Dealing with different opinions on a game you love can be a bit difficult, especially if it’s one that a lot of people you hang around with or see tend to hate it-or vice versa. Because a game you like is probably one that resonates with you on some level, and a game that you love can most likely resonate on a deeply emotional level it can raise ones hackles to see it insulted. However reacting negatively and getting too snappy can be detrimental to a good discussion if the statements are not made in a condescending manner and come from a genuine feeling on the matter-an important aspect of healthier online interactions is to accept others have different opinions. Not everyone’s going to like what you like or hate what you hate-that’s just the reality of life. There’s far more value to be found in understanding the difference-for people open to it, it’s far more worth your time to talk to them about why they don’t like it. That can help people with a different perspective grow a bit more and understand their tastes more as well as helping you come to a place where you better understand why you like something which can deepen your appreciation.

That point kind of ties into another point-having a thoughtful debate with others or trying to convince them of something. Although it has a 0% success rate as far as I can tell, yelling at other people and trying to force opinions on them while denouncing their side and opinions seems to be a popular tactic in online conversations. Often this doesn’t seem like a genuine attempt to have an actual debate, and rather it comes across as an attempt to shut down the other side and force them to concede to your viewpoint or get out your own frustrations. Again this hardly seems helpful if you’re looking to have an actual civil debate or discussion on a topic. And rather than help turn people to your side, this almost always leads people to shut down and lock themselves into their current way of thinking regardless of what else you present to them-killing any hope of convincing them of anything.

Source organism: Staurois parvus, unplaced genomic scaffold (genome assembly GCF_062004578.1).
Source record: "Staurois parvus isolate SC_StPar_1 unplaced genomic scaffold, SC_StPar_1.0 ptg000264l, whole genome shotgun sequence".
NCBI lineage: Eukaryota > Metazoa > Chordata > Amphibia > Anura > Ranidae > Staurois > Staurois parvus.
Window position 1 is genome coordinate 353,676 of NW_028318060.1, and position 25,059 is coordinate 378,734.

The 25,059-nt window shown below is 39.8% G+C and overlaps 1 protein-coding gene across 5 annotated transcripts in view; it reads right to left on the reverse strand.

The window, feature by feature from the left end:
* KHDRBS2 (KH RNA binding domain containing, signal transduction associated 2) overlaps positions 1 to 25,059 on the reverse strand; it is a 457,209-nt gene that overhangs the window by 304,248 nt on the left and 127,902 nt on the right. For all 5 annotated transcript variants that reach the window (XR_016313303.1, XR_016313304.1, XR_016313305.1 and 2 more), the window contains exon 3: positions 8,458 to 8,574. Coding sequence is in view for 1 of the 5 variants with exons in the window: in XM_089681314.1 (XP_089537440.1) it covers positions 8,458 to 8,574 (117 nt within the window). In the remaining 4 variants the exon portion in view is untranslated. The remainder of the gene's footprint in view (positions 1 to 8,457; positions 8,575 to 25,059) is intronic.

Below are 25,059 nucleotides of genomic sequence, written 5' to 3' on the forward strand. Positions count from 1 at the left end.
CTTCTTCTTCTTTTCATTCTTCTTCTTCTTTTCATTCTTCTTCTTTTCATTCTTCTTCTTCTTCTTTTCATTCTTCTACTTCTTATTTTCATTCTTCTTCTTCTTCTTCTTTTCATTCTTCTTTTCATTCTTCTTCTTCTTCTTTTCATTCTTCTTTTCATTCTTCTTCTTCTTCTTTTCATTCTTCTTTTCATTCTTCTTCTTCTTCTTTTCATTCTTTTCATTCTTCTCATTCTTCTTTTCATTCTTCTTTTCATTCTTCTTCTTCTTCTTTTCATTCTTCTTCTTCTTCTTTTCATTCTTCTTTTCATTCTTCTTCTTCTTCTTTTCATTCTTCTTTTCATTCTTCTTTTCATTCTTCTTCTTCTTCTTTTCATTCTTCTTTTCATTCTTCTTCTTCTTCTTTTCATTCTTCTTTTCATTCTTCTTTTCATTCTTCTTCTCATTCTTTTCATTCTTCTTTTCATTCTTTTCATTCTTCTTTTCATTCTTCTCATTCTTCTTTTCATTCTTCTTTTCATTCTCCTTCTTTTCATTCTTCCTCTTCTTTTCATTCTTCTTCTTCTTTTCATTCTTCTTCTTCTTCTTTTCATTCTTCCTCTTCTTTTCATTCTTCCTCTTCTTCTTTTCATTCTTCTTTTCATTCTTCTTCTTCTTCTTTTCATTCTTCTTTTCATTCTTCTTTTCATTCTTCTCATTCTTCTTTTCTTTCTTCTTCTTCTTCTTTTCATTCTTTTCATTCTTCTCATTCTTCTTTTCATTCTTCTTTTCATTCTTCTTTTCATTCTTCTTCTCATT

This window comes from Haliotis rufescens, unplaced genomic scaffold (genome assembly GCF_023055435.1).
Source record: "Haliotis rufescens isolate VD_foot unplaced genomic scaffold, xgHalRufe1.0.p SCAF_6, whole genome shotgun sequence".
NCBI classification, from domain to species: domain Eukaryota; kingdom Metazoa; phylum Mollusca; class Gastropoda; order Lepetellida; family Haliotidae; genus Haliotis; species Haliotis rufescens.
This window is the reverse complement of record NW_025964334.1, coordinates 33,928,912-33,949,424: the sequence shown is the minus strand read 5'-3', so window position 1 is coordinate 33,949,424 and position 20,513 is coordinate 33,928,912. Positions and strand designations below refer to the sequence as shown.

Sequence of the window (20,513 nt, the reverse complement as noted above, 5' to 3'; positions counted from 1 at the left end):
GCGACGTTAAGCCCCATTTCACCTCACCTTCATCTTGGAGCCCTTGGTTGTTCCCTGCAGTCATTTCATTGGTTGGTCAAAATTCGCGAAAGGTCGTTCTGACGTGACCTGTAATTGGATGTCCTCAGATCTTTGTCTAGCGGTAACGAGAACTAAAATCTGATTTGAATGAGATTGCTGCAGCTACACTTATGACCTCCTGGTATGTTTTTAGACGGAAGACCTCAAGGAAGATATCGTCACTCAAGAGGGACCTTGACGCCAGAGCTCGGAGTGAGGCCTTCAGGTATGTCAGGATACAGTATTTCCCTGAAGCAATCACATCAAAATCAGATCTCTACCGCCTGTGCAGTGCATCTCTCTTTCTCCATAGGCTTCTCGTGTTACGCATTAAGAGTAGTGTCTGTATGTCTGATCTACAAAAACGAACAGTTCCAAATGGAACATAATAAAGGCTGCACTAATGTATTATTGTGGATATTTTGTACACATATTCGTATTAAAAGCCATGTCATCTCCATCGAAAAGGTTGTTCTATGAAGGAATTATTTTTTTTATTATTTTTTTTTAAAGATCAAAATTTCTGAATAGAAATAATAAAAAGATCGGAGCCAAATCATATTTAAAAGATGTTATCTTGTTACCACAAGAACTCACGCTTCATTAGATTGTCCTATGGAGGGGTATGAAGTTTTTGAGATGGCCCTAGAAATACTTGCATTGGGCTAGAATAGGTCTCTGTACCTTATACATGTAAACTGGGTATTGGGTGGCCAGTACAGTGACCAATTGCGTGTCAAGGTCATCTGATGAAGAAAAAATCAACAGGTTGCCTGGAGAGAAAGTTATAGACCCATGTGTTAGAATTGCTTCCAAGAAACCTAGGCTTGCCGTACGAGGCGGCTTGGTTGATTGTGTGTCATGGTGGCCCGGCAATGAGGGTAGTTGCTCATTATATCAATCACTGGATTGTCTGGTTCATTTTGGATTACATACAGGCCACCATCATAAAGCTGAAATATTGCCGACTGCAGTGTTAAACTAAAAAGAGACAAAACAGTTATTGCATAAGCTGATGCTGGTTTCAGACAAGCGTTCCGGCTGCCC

The Objective-Subjective shuffle

As I have come to understand it, an opinion is not something considered objective, and therefore is not generally considered to be right or wrong. Opinions can be rooted in objective or subjective matters but generally they aren’t right or wrong in the objective sense. I bring this up because sometimes I see people who will act as if their opinion is objectively correct in an argument. This is possibly incorrect as I view it-even if your opinion is rooted in objective fact it is still an opinion, and holding it up as not being subjective is misunderstanding what an opinion actually is. Opinions are not empirical facts-they aren’t right or wrong, but they can be of different worths to different individuals. For instance, an opinion based on objective realities, empirical facts, and data are of high worth but an opinion on certain aspects of a game if one has never played that game or done into research into it beyond passing views can be worth relatively little.

I also find the idea of attempting to posit that your opinions are correct to be a bit insulting in certain contexts if I’m being honest. It’s degrading to all other opinions and people that you think your opinion is the only right one. It shows a lack of interest in the thoughts of others and it comes off as somewhat churlish. Debate and discussion can be such enriching experiences that can make you grow, or consider new perspectives and shut others down like that is a waste of potential and growth in my opinion. It comes across as disrespectful to others and dismissive of outside opinions.

 

And there’s a blog with some thoughts on opinions, online discourse and etc. Hopefully it leads to some interesting discussions and doesn’t seem too off base in certain regards.  Feel free to let me know how you feel below, thanks for giving this a read. I’ll see about getting back to regularly scheduled thoughts on video games and terrible movies soon enough.

Leave a Reply

Lost Password